Pac-12 Early Entry Decisions: Winners and LosersPosted by AMurawa on April 28th, 2014
With Sunday night’s early-entry deadline come and gone, programs have now gotten past one potential source of damage to their rosters. Kids can still announce their transfers or get in trouble or get hurt, so the names on these rosters can still remain in a state of flux, but below we’ll discuss the winners and losers in the conference after the going pro pothole has passed.
Arizona – It’s not often that you can call a team that lost two players to early entry a winner, but the fact is, the Wildcats lose Aaron Gordon and Nick Johnson, but guys like Rondae Hollis-Jefferson, Kaleb Tarczewski and Brandon Ashley passed on the temptation of the NBA to return for another year in the desert. Of the two who left, there was little surprise, as Gordon is a sure-fire lottery pick while Johnson played well enough this season to probably maximize his attractiveness to NBA scouts (he’s projected as a second-rounder). Meanwhile, Hollis-Jefferson in particular was a serious threat to leave early, with a likely first-round selection awaiting. However, with his return to Tucson, he’ll have a chance to not only improve his draft stock, but also keep the Wildcats near the top of the national conversation.
Oregon – Joseph Young considered forgoing his final season of eligibility for a run at the NBA dream, but the 6’3” shooter likely got word back from scouts to return to school, work on his ballhandling and start playing some defense. As a result, Young will again be a part of what should be a high-flying Duck offense and have a chance to legitimately work himself into NBA Draft consideration next season.
Utah – After a spectacular first season in Salt Lake City, Delon Wright had at least played his way into NBA Draft consideration as a borderline second-round pick. But Wright never even blinked, confirmed his commitment to Larry Krystkowiak’s program early and will return for his senior year. With his versatile and athletic game, Wright has a chance to again impress scouts, and if he can improve his perimeter jumper, he’ll be a sure NBA draft pick come next spring. In the meantime, the Utes’ goal for next season is clear: NCAA Tournament or bust.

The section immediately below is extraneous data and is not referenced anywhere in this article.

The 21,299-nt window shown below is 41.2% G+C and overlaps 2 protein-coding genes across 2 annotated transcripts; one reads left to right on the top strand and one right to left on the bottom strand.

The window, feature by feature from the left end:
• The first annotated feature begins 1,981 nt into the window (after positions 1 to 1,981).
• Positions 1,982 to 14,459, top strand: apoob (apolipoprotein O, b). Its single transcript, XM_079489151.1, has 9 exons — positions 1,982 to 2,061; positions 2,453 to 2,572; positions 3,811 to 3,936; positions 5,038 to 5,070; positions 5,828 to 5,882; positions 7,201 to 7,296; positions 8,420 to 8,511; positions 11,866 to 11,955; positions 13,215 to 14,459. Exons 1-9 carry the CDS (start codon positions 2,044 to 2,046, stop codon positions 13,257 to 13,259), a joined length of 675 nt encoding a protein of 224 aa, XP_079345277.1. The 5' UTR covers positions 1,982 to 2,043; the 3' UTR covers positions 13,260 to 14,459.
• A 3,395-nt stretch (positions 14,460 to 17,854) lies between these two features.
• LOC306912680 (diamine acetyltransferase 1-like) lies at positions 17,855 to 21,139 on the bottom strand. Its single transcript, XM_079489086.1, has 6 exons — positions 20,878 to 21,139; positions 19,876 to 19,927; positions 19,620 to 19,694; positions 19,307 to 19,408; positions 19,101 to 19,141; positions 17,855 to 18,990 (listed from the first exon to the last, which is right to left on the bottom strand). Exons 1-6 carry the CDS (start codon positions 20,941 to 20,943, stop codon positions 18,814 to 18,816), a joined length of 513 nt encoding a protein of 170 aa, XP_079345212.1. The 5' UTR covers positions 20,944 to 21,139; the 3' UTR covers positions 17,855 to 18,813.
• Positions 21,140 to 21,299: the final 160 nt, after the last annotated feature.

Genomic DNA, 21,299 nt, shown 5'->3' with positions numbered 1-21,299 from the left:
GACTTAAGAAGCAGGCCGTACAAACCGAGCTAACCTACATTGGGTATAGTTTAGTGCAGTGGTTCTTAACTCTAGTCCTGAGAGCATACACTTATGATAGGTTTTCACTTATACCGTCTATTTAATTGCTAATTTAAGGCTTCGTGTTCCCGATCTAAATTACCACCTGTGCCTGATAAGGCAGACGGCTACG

Washington – For some reason, back in early April, there was talk that point guard Nigel Williams-Goss was considering forgoing his remaining eligibility at Washington in favor of turning pro, this despite the fact that he was not really in any consideration of being drafted by the NBA this year. So, the good news for Lorenzo Romar and company is that their point guard made a good decision and will return to Seattle for his sophomore season, where he could be the floor general for a surprising Husky team in 2014-15.
UCLA – The way UCLA wound up on this side of the ledger has to be heartbreaking for Bruin fans. Early on, Kyle Anderson and Zach LaVine announced their intentions to go pro, and if the bleeding had stopped there, Steve Alford’s squad would have been considered winners in this list. And when Jordan Adams opted back in the middle of April to return to school, it looked like UCLA would have a chance to challenge Arizona for the conference title in 2014-15. But, as Adams heard more and more about the potential for him to sneak into the first round of this year’s NBA Draft, and with guys like Kentucky’s Harrison twins and Kansas’ Wayne Selden opting to return to school, Adams had a clear path as one of this year’s best shooting guards in the draft. Long story short, Adams decided to reverse course and head to the NBA, leaving UCLA with just Bryce Alford, Isaac Hamilton and Norman Powell (who himself briefly considered an early entry) in the backcourt for next season. UCLA will still be a quality team next season, but with Adams, their potential for greatness probably left as well.
Arizona State – It was no surprise that Jahii Carson decided to forgo his final two years of eligibility in Tempe and head to the NBA Draft. Even as a guy who will probably slide into the second round of the draft, Sun Devil fans held out no more hope that Carson would return in 2014-15 than they did that seniors Jordan Bachynski and Jermaine Marshall would be back. So, while this is no big surprise for the program, it is hard to call a team that is losing two seniors, their point guard to early entry and multiple role players to transfer anything other than a loser over the past month-plus.
Colorado – Little did anyone know when Spencer Dinwiddie crumbled into a heap late in the first half against Washington on January 12, that The Mayor had played his last bit of ball for the Buffaloes. After tearing an ACL on that fateful day, Dinwiddie has been locked into rehabilitation mode since then. However, that won’t stop him from being considered a high-upside second-round pick in this year’s draft. Rather than return to school for his senior year, prove his health and sneak back into the first round, Dinwiddie is opting to take his 6’6” frame and high-IQ game to the NBA, so the Colorado you’ll see next year will be very similar to the Colorado we saw this year post-Dinwiddie injury. Tad Boyle will need somebody (sophomore Jaron Hopkins and freshman Dominique Collier are the best candidates) to step up big time to paint over the loss of their leader for the past three seasons.
Oregon State – After considering a jump to the NBA last season before returning to Corvallis for a suspension-shortened junior season, Eric Moreland finally decided to take a flier on a the NBA Draft. His 6’10” frame, ridiculous athleticism and defensive ability give him a chance to earn a late-second round pick, and while there could be extended D-League time in his future, Moreland does have a real chance to be an NBA guy. As for Craig Robinson and the Beavers, this loss, coupled with the more surprising loss of point guard Hallice Cooke to transfer, leaves the cupboard pretty darn empty in Corvallis.